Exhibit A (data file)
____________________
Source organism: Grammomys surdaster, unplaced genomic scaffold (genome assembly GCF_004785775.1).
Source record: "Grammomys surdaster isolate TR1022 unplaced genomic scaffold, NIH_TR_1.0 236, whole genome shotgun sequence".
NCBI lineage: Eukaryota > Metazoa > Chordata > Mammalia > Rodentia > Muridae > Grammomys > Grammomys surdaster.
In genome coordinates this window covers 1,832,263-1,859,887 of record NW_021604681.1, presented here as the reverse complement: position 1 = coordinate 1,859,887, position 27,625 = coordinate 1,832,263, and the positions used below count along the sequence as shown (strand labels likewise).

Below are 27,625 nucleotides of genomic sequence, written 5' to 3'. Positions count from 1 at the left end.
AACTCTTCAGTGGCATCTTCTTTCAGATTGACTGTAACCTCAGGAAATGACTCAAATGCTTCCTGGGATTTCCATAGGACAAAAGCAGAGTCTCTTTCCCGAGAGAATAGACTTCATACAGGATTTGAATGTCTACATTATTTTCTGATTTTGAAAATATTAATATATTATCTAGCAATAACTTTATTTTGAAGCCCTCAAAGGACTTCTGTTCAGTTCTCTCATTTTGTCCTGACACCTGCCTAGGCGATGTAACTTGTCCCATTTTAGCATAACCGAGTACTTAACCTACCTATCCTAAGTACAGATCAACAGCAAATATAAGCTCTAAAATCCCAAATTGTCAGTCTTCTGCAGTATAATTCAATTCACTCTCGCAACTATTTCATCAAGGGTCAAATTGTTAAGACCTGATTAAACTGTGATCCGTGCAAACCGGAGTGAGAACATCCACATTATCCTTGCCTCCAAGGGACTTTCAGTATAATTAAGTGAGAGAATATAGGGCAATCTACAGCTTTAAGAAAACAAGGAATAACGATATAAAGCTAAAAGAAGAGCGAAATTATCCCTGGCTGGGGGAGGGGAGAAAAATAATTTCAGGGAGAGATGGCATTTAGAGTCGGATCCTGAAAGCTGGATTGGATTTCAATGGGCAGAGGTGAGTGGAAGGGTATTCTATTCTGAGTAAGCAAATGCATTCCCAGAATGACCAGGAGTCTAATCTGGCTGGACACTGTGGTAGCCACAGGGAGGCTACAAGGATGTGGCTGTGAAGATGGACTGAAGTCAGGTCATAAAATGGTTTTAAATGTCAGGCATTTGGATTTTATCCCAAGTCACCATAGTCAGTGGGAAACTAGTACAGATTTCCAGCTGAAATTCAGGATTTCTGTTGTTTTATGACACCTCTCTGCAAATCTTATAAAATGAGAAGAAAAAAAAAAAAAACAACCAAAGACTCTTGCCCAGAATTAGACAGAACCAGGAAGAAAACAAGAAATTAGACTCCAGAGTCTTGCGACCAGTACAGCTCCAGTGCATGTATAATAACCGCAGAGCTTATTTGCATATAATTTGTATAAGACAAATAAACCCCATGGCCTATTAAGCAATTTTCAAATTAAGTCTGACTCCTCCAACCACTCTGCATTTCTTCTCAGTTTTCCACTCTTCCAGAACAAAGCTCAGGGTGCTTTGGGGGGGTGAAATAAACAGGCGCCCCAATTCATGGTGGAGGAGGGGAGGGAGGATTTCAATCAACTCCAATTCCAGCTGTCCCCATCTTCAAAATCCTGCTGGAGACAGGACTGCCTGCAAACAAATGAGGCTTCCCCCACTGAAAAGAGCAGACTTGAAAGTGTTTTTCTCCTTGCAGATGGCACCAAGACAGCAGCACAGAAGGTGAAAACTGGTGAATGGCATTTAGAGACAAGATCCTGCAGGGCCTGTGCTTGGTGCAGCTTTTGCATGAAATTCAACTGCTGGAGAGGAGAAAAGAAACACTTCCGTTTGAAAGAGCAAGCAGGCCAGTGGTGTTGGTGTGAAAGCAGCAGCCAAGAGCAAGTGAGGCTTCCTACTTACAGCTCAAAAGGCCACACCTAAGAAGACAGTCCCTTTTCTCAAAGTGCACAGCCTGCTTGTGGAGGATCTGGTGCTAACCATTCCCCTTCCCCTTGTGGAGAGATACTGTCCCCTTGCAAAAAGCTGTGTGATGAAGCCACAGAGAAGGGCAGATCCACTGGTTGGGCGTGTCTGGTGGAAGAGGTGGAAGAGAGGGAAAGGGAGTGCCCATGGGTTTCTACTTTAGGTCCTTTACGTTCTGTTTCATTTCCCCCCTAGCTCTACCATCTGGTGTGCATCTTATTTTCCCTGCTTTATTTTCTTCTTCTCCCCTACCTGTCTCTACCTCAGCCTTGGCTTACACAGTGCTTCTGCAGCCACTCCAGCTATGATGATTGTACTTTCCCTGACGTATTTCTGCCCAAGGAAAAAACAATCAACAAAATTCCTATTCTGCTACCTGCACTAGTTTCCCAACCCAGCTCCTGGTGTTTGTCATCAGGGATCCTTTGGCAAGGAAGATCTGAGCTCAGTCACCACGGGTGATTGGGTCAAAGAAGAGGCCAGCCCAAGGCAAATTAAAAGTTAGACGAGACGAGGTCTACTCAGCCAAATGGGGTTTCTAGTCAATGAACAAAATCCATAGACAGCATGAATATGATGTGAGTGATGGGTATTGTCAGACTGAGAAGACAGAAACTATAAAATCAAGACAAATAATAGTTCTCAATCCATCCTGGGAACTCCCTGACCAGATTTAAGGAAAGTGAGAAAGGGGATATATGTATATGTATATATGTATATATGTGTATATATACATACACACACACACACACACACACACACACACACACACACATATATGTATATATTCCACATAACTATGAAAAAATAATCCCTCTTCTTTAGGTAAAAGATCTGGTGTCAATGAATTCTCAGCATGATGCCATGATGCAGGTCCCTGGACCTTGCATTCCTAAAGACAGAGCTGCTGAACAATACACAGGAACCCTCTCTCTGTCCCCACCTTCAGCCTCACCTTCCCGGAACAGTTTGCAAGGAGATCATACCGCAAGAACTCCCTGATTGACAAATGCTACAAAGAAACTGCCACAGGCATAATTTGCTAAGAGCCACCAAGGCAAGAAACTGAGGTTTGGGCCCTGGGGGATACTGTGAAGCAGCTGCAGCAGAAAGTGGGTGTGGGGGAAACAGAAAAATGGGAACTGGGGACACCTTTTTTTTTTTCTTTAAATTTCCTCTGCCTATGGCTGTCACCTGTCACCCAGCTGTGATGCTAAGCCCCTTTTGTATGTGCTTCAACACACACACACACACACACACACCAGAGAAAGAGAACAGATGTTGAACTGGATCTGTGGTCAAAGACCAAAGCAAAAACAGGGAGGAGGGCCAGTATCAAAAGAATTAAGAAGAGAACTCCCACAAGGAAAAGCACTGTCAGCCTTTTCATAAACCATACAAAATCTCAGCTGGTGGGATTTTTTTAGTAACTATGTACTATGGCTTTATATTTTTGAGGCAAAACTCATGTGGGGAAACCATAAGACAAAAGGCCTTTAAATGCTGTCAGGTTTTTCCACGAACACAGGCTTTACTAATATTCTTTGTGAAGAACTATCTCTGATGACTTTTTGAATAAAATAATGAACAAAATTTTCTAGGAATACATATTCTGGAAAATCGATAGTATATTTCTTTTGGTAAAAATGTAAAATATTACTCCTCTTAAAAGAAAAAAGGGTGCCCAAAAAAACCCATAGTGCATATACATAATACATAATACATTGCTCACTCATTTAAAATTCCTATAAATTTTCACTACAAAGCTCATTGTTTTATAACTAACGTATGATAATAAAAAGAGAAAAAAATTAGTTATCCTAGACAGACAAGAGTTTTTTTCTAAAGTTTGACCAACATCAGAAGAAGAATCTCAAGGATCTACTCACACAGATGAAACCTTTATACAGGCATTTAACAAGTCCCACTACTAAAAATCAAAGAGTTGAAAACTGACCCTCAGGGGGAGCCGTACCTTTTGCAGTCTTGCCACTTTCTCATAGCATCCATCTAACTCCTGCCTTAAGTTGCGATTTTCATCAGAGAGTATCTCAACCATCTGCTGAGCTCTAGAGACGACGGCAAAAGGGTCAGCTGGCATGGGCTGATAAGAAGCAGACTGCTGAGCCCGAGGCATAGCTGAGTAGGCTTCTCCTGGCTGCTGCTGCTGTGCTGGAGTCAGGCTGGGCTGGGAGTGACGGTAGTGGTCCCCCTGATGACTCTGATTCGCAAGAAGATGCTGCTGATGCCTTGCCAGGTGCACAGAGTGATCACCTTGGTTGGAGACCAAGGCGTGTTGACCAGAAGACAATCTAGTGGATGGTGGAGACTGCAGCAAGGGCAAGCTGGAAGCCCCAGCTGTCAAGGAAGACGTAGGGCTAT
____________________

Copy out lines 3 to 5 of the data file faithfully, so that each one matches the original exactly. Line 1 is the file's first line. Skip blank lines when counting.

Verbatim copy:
NCBI lineage: Eukaryota > Metazoa > Chordata > Mammalia > Rodentia > Muridae > Grammomys > Grammomys surdaster.
In genome coordinates this window covers 1,832,263-1,859,887 of record NW_021604681.1, presented here as the reverse complement: position 1 = coordinate 1,859,887, position 27,625 = coordinate 1,832,263, and the positions used below count along the sequence as shown (strand labels likewise).

Below are 27,625 nucleotides of genomic sequence, written 5' to 3'. Positions count from 1 at the left end.